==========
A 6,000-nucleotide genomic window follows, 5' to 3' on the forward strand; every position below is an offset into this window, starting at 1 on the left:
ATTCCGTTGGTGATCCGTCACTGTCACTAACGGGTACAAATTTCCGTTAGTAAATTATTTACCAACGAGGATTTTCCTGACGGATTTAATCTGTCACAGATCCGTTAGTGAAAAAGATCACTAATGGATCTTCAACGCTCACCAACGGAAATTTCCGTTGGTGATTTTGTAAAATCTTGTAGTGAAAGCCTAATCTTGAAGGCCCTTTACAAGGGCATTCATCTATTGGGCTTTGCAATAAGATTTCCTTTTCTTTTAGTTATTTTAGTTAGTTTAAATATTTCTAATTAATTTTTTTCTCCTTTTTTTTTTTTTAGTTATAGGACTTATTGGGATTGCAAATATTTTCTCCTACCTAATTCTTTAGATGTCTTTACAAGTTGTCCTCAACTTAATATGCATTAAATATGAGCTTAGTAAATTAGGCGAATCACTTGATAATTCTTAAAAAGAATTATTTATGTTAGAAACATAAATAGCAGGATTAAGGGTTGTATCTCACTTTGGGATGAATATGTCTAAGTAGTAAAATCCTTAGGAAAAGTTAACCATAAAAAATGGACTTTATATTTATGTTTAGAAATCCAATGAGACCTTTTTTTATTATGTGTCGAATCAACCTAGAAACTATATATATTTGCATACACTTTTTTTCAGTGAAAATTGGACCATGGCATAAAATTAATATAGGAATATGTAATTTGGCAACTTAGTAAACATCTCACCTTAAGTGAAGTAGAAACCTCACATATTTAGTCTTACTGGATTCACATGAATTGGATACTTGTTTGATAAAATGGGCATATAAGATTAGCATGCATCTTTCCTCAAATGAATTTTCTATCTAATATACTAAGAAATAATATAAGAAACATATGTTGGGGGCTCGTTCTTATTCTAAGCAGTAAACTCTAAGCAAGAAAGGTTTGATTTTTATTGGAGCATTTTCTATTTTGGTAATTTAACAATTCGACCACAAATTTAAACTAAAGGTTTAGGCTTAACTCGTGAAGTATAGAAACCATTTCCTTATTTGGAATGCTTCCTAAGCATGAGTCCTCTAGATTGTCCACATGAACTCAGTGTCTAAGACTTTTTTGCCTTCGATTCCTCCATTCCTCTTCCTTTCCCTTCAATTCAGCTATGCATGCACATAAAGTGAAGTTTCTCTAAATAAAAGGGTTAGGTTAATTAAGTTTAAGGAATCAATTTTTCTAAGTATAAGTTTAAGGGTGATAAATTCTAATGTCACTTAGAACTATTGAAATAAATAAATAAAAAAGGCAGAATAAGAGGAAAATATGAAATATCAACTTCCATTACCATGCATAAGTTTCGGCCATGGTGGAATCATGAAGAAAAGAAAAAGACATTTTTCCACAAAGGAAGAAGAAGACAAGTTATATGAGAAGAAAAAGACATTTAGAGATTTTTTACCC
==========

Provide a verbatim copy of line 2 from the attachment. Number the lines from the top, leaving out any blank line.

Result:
ATTCCGTTGGTGATCCGTCACTGTCACTAACGGGTACAAATTTCCGTTAGTAAATTATTTACCAACGAGGATTTTCCTGACGGATTTAATCTGTCACAGATCCGTTAGTGAAAAAGATCACTAATGGATCTTCAACGCTCACCAACGGAAATTTCCGTTGGTGATTTTGTAAAATCTTGTAGTGAAAGCCTAATCTTGAAGGCCCTTTACAAGGGCATTCATCTATTGGGCTTTGCAATAAGATTTCCTTTTCTTTTAGTTATTTTAGTTAGTTTAAATATTTCTAATTAATTTTTTTCTCCTTTTTTTTTTTTTAGTTATAGGACTTATTGGGATTGCAAATATTTTCTCCTACCTAATTCTTTAGATGTCTTTACAAGTTGTCCTCAACTTAATATGCATTAAATATGAGCTTAGTAAATTAGGCGAATCACTTGATAATTCTTAAAAAGAATTATTTATGTTAGAAACATAAATAGCAGGATTAAGGGTTGTATCTCACTTTGGGATGAATATGTCTAAGTAGTAAAATCCTTAGGAAAAGTTAACCATAAAAAATGGACTTTATATTTATGTTTAGAAATCCAATGAGACCTTTTTTTATTATGTGTCGAATCAACCTAGAAACTATATATATTTGCATACACTTTTTTTCAGTGAAAATTGGACCATGGCATAAAATTAATATAGGAATATGTAATTTGGCAACTTAGTAAACATCTCACCTTAAGTGAAGTAGAAACCTCACATATTTAGTCTTACTGGATTCACATGAATTGGATACTTGTTTGATAAAATGGGCATATAAGATTAGCATGCATCTTTCCTCAAATGAATTTTCTATCTAATATACTAAGAAATAATATAAGAAACATATGTTGGGGGCTCGTTCTTATTCTAAGCAGTAAACTCTAAGCAAGAAAGGTTTGATTTTTATTGGAGCATTTTCTATTTTGGTAATTTAACAATTCGACCACAAATTTAAACTAAAGGTTTAGGCTTAACTCGTGAAGTATAGAAACCATTTCCTTATTTGGAATGCTTCCTAAGCATGAGTCCTCTAGATTGTCCACATGAACTCAGTGTCTAAGACTTTTTTGCCTTCGATTCCTCCATTCCTCTTCCTTTCCCTTCAATTCAGCTATGCATGCACATAAAGTGAAGTTTCTCTAAATAAAAGGGTTAGGTTAATTAAGTTTAAGGAATCAATTTTTCTAAGTATAAGTTTAAGGGTGATAAATTCTAATGTCACTTAGAACTATTGAAATAAATAAATAAAAAAGGCAGAATAAGAGGAAAATATGAAATATCAACTTCCATTACCATGCATAAGTTTCGGCCATGGTGGAATCATGAAGAAAAGAAAAAGACATTTTTCCACAAAGGAAGAAGAAGACAAGTTATATGAGAAGAAAAAGACATTTAGAGATTTTTTACCC